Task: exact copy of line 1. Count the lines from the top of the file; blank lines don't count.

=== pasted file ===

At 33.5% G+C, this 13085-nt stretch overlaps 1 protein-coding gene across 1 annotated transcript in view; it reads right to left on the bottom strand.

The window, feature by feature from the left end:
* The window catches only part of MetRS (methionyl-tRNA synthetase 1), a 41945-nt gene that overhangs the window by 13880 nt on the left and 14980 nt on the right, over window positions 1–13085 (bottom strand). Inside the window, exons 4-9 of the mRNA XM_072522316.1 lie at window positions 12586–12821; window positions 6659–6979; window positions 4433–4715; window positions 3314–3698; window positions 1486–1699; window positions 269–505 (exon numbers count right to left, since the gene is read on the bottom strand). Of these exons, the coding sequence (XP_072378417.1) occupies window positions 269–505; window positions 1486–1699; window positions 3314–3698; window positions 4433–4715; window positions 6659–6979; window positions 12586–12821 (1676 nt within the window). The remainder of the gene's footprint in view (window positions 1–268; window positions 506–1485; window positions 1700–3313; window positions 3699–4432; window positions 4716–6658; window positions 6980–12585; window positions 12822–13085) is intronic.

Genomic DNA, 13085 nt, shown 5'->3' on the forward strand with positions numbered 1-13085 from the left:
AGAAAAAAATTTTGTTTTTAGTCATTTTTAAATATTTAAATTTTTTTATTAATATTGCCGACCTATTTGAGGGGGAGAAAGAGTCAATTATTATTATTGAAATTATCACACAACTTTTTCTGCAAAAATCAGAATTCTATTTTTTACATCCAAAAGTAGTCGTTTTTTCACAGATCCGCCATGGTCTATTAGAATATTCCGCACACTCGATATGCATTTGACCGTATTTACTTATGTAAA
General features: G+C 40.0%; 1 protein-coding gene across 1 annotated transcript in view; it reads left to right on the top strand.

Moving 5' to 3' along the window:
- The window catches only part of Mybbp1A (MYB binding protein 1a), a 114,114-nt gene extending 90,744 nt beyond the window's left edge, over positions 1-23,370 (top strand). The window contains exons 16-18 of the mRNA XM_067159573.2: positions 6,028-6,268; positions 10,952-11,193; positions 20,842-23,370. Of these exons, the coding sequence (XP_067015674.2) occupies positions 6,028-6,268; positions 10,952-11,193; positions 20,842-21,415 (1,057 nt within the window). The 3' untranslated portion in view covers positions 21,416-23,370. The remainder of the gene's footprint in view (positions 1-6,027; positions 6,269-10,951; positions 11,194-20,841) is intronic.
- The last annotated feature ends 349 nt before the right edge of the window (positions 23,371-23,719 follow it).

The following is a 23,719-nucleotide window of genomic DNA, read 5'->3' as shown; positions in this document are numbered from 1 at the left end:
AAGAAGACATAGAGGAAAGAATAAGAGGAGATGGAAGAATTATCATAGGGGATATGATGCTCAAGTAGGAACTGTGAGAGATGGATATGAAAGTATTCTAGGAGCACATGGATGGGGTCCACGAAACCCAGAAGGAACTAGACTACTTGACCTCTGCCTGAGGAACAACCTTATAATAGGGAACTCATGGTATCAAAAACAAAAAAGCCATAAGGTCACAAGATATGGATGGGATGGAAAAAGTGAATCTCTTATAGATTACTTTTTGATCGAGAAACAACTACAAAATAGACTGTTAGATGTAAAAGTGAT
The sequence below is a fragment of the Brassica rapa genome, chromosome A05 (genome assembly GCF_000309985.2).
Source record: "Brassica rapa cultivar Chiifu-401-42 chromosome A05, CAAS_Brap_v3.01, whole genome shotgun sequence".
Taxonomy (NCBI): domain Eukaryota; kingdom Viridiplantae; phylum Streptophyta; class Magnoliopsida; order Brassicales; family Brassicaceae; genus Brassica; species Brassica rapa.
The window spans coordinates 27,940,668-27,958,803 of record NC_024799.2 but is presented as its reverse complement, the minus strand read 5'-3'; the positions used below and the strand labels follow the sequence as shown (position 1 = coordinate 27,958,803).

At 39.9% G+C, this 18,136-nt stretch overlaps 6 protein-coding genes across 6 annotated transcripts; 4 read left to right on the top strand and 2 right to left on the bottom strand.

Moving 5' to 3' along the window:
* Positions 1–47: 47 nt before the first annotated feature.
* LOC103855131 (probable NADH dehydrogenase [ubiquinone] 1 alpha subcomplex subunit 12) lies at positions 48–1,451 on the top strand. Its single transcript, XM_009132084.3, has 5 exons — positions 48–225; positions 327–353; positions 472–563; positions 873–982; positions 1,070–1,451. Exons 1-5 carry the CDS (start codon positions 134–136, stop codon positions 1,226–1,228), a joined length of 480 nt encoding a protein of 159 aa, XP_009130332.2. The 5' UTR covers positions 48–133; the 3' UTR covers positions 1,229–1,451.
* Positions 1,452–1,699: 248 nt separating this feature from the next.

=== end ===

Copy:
At 33.5% G+C, this 13085-nt stretch overlaps 1 protein-coding gene across 1 annotated transcript in view; it reads right to left on the bottom strand.